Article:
The Native Races of South Africa; A History of the Intrusion of the Hottentots and Bantu Into the Hunting Grounds of the Bushmen, the Aborigines of Th

 
9781150854866: The Native Races of South Africa; A History of the Intrusion of the Hottentots and Bantu Into the Hunting Grounds of the Bushmen, the Aborigines of Th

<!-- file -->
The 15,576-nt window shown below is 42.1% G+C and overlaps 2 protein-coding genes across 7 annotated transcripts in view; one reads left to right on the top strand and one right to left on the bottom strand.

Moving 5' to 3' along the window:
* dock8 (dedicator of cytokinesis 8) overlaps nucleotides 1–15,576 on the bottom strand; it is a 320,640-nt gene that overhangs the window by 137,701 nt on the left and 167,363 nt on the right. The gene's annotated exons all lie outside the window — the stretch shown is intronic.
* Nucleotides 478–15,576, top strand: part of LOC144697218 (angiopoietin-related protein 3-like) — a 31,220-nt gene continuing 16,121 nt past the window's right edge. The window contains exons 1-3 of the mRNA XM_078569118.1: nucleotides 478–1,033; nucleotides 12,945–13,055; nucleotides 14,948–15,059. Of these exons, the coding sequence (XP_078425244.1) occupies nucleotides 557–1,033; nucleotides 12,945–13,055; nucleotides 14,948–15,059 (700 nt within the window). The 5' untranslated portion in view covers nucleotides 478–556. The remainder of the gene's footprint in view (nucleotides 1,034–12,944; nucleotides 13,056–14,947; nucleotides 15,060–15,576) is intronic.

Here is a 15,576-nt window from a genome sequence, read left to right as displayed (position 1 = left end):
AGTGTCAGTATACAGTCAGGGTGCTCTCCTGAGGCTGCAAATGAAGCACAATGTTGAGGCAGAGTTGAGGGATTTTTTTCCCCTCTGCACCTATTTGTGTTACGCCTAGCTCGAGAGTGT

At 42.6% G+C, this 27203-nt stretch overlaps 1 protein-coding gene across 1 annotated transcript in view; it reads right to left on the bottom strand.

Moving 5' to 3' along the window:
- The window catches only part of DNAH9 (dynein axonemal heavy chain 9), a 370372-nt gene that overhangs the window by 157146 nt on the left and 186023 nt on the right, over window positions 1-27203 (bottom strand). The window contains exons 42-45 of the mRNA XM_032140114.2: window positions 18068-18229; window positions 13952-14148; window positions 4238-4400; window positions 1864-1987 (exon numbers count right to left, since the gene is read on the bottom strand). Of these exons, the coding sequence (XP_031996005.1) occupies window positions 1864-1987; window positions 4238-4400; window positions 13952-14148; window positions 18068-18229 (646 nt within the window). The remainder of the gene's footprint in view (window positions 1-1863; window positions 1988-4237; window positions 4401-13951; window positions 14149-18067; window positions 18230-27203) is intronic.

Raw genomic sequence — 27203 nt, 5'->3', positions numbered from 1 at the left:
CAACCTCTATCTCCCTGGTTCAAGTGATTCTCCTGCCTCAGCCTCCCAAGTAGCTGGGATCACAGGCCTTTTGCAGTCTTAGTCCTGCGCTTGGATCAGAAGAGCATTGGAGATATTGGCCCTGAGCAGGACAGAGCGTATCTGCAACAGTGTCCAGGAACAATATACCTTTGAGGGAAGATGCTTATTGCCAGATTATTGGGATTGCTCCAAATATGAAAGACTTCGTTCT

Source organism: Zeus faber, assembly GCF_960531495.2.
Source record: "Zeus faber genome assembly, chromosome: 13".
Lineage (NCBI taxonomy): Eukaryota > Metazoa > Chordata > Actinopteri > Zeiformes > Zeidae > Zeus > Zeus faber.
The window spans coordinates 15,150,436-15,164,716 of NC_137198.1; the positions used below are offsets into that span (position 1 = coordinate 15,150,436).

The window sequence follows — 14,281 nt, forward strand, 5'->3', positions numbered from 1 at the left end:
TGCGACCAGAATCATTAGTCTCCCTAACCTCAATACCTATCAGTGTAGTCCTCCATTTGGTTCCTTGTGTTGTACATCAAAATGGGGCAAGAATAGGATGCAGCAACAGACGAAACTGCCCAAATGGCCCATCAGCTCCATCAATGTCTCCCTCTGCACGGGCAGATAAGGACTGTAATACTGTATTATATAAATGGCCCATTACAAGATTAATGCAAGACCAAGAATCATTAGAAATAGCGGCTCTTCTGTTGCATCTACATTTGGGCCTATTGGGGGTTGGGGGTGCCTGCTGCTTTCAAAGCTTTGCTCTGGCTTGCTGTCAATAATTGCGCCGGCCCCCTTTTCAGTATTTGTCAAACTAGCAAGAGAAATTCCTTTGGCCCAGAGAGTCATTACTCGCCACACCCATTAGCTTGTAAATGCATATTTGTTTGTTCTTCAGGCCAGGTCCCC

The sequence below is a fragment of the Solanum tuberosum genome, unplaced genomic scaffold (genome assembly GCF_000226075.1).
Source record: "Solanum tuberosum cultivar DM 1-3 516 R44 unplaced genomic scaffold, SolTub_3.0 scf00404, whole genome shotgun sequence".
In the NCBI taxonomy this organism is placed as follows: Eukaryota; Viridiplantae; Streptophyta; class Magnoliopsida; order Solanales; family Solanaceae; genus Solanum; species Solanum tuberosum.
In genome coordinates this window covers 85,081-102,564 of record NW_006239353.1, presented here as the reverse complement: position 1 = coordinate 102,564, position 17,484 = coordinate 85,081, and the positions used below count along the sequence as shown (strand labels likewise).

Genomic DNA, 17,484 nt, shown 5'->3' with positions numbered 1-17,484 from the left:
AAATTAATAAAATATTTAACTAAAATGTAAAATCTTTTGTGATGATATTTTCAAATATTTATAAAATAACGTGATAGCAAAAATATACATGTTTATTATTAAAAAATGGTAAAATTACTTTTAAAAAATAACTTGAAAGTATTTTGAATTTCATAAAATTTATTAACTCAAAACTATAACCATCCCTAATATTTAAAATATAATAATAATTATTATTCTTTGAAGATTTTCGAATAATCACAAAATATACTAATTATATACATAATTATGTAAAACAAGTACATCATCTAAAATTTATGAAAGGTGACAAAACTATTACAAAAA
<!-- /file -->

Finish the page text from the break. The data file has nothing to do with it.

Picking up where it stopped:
This historic book may have numerous typos, missing text or index. Purchasers can download a free scanned copy of the original book (without typos) from the publisher. 1905. Not illustrated. Excerpt: ... Chapter XXVI THE BAKUENA OF THE NORTH {the Men of the Crocodile). The ancient Bakuena appear to have been more prolific in offshoots than any other tribe in South Africa, and Mogale, the great ancestor of their chiefs, outrivals in this respect the celebrated Zwidi, the Umkulunkulu of the Frontier Kaffirs. Besides the important branches we have already mentioned, and the main branch of which we are about to treat, we have the tribes which migrated still farther to the south, including the Bafukeng and their kindred clans, together with those who still call themselves Bakuena and who became divided into the houses of Bamonaheng and Bamokotedi and their sub-divisions, all of which are of undoubted Bakuena origin, whose descent can be traced to the great head of the family. There are others also who affirm that they are offshoots of the original Bakuena stock, although the names of the chiefs who form the connecting links have not been preserved, at least have not yet been obtained from any native authority. Four of the principal of these are the tribe of Makgatla, in Magaliesberg, Transvaal; the Baphalane tribe, in the direction of Zoutpansberg; the Bagamatlhaku, also living in the Transvaal; and the Bagmolochwana, living under the Barolong chief Moroka at Thaba Nchu. Of these tribes, however, it will not be necessary to speak, as they never took a leading part in the history of the country, although their existence serves to show how widely the ramifications of the great Bakuena group are spread. In treating of the Bahurutsi and others, we have given an outline of what is known of the most ancient chiefs, who became the founders of the various important branches already described. It appears certain that these remote ancestors must have migrated from the tropical...

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